We’re hoping we can run our activities and local competitions next term as closely as possible to previous years, with little influence from Imperial Athletes.




Speaking to Sport Development Manager James Perry about the launch has given us more insight on how Imperial Athletes is planning on enhancing the sports experience for students.

Prior to the launch of Imperial Athletes, what was a key obstacle to joining sports at Imperial?

There are a wide range of clubs that are advertised to freshers from the start of term with varying memberships fees offering different activities. With the high costs of university and living in London, spending up to the order of £100 on a sports club membership is a big commitment and can be daunting, especially for individuals who aren’t yet certain which club they want to dedicate most of their time outside of their degree to. Furthermore, the list of different memberships and fee systems from one club to another can be off-putting. A key long-term goal for Imperial Athletes is to make sports cheaper and more accessible throughout the entirety of what Imperial has to offer.

How will the launch of Imperial Athletes affect the support for performance athletes?

At the moment, College is running a scheme to support performance athletes with scholarships, from Bronze to Gold in accordance with the athlete’s competition level. These scholarships provide athlete support, mentoring, Strength & Conditioning, financial and training support. This scheme is led by the College so will not be changing. Until now however there was very little support for performance teams and their entries would usually be capped. With Imperial Athletes the aim is to support performance teams, enter all teams competing at BUCS Premier, Tier 1 or National championships and fund transport and accommodation for those teams.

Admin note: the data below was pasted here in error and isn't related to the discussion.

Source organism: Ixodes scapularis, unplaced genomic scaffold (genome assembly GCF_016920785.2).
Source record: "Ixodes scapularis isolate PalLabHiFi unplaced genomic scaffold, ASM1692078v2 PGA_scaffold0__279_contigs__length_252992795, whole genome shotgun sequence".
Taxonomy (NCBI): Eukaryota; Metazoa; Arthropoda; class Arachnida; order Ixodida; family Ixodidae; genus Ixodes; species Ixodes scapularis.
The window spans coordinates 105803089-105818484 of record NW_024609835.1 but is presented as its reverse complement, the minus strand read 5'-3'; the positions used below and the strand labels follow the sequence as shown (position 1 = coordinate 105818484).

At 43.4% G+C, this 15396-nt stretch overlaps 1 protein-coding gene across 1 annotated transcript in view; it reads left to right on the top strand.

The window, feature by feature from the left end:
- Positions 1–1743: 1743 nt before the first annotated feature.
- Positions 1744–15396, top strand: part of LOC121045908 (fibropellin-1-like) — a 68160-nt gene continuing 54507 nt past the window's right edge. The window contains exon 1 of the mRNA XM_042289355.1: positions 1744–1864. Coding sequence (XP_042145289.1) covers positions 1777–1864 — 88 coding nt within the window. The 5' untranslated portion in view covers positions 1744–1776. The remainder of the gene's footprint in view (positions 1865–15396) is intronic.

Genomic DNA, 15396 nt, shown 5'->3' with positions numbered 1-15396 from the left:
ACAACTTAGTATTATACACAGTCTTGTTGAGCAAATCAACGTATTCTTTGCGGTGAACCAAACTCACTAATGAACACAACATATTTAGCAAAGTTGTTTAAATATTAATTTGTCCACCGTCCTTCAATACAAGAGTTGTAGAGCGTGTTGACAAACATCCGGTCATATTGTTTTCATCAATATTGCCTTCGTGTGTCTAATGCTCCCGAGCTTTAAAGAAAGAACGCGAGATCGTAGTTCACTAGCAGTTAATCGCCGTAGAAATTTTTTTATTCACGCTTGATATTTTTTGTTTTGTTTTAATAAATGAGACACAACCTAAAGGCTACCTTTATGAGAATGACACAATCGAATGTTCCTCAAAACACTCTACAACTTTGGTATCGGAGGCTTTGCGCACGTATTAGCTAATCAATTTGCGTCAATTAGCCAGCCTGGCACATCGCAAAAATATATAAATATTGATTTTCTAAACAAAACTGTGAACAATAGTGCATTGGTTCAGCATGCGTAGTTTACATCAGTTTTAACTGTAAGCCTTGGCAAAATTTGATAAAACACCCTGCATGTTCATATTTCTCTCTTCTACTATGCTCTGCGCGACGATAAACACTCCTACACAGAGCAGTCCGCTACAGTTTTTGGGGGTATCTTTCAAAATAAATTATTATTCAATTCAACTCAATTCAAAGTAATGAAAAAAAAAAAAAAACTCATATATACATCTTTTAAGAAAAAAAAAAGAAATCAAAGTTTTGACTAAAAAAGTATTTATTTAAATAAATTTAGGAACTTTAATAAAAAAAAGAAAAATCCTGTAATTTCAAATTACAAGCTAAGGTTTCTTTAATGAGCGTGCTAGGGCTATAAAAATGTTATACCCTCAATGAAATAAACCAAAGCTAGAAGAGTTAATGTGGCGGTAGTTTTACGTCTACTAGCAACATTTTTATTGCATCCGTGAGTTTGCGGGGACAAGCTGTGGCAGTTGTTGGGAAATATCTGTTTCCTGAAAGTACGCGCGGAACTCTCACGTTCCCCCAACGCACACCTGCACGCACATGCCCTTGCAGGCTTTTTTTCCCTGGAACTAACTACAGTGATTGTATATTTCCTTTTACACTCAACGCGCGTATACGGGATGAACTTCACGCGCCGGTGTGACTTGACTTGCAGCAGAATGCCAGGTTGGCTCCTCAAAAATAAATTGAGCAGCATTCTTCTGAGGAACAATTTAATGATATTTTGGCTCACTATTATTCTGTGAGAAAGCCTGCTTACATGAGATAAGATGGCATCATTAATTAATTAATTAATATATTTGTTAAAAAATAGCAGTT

Some clubs have managed to find their place in the structure but others haven’t. Hhow do you feel the incorporation of these clubs will progress in the future?

Imperial Athletes is there as a structure to support sports clubs. With the extension of Imperial Athletes to individual and martial arts clubs there has been more work to be done to support all clubs of the Sports Hub equally. While we may have underestimated the variance of functioning across the range of sports clubs, we appreciate the challenge that this variety of required solutions presents and are actively working on helping all clubs find their place within Imperial Athletes.

A positive outcome of this transition is that it has brought many clubs who felt isolated in the past to feel included in the sports community and to enter discussions with Imperial Athletes. The student activities development team is motivated to support such clubs and sees this as an opportunity to help them take part in development plans.


We know that change is always difficult, but we are hoping that this can be a change for the better.